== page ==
• Larry Constantine
          ... the individual. Using it to represent users glosses over many of the inter-role issues like role ambiguity, role incompatibility, role conflict and so on.
          Message 4 of 23 , Mar 27, 2013
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            William said:

            > A role is a systemizing concept so really makes no allowance for needs of
            the individual. Using it to represent users glosses over many of the
            inter-role issues like role ambiguity, role incompatibility, role conflict
            and so on. Of course, we have Ivar Jacobson and use cases to thank for
            roles, and they're not entirely without merit, but someone filling role A in
            one context of use may have quite different needs to someone filling the
            same role in a different context. <

            The user role concept traces back to contributions from Rebecca Wirfs-Brock
            and was developed and elaborated in usage-centered design and later
            model-driven activity-centered design (Constantine and Lockwood). A role is
            a relationship between users and a system or service and is defined (ala
            Wirfs-Brock) by a characteristic set of needs, expectations, interests, and
            responsibilities in relation to the system/service and in the context of the
            activity in which the user is participating. As such, a user role focuses
            precisely on those issues most salient to effective interaction design (see
            my chapter in The Persona Lifecycle for persuasive support). That it blurs
            or compresses "individual differences" is precisely why it is a more compact
            and efficient model, particularly for agile design and development.
            Individual incumbents in a role vary immensely; the role itself is are far
            less variable. Individuals are extremely complicated; roles are far simpler.
            A well-formulated role absolutely does make allowance for the needs of the
            individual, but not as an individual, not as a person, but rather as an
            individual in a particular activity and in a particular relationship to a
            designed artifact.

            The critical issue in modeling for agile IxD/UxD is to model only what is
            most important to model, compactly and concisely, to focus on what is likely
            to yield the biggest payoff in guidance toward an effective design in the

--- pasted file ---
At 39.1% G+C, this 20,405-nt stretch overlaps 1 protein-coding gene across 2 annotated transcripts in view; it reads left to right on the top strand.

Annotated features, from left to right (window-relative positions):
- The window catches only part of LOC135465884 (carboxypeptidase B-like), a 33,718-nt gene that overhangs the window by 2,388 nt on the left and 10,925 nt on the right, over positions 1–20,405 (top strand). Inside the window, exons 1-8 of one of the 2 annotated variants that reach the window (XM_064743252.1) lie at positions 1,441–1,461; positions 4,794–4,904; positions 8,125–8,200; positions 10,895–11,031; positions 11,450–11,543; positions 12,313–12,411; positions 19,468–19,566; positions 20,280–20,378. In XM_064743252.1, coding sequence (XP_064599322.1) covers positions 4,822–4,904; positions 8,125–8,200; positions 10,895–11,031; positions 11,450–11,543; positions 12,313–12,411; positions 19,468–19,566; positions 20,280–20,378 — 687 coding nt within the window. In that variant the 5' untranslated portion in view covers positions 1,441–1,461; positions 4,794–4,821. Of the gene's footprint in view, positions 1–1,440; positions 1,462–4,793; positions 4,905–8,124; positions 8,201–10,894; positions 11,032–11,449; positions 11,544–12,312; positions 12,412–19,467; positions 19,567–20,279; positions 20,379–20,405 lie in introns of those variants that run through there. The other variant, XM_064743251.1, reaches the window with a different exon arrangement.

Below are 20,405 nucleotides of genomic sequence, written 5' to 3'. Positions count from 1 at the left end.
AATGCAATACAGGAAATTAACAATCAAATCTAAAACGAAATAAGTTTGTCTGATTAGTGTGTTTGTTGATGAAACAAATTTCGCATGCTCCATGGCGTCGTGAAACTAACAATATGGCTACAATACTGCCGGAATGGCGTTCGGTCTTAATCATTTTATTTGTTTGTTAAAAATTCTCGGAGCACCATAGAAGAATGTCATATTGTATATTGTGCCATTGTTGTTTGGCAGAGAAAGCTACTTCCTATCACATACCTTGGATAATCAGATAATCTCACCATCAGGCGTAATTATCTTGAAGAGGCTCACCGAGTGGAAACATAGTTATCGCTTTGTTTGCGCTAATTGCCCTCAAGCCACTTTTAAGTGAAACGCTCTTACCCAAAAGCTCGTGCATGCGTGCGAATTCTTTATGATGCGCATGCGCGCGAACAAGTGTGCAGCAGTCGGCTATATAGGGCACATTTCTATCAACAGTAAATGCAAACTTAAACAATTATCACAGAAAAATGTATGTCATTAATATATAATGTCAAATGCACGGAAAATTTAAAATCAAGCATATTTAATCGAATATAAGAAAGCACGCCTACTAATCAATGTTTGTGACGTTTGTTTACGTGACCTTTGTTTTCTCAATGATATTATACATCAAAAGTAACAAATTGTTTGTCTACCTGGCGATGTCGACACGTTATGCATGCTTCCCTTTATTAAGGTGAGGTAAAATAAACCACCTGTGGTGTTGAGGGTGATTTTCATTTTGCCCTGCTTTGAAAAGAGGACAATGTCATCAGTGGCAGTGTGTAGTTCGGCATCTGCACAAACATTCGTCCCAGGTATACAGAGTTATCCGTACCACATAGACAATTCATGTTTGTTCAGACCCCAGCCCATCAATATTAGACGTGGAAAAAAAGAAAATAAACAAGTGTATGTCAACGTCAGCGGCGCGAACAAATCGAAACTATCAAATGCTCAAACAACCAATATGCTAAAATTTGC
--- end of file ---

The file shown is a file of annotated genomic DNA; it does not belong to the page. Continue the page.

least amount of time. The templated user role profiles employed in
            usage-centered design and human activity modeling do just that,
            concentrating the modeler/designer's attention on those things that are most
            likely to directly impact and shape the design.

            The issues you mention-role ambiguity, role incompatibility, role
            conflict-are interesting from an intellectual standpoint and often play some
            part in a complete analysis of human activity (we incorporate them in our
            application of activity-theory to educational research, for instance), but
            the relationship of the actor in role to the designed artifact is far more
            relevant to designing that system or service. Inter-role issues that may be
            important in organizational dynamics or social psychology are typically far
            less central to getting the design right.

            In the most recent incarnation of the user role profile that we use in
            model-driven agile design (not yet written up), we have reduced the template
            further to include just 3 categories (ORB): Orientation, Responsibilities,
            and Background. Orientation and attitude of the actor in role to focal
            activities and to the designed artifact; Responsibilities of the actor in
            role within focal activities and with the designed artifact; Background
            characteristics expected in relation to use of the designed artifact within
            focal activities. This is a vast simplification from the concept of role in
            activity theory and role theory, but it zeroes in on the stuff that is most
            likely to make a difference, covering the bases on a single index card.

            Modeling efficiency and design leverage are behind most of my work and the
            usage/activity-centered design community. It is why we favor concise role
            profiles over the decorative embellishments of personas, why essential use
            cases win out over traditional concrete use cases and scenarios.

            Psychologists and humanists can plead for attention to the individual, but,
            as Don Norman and I pointed out some years ago, that is precisely the
            problem. It is the focus on humans, on individuals, that diverts our
            attention from the more important focus on what people are doing and trying
            to do, that is, on activity as mediated by designed artifacts. This badly
            needed shift in focus was behind my development of human activity modeling
            (with Don's encouragement and contributions) and then its adaptation to
            agile design and development. We drive AD&D by activity models not to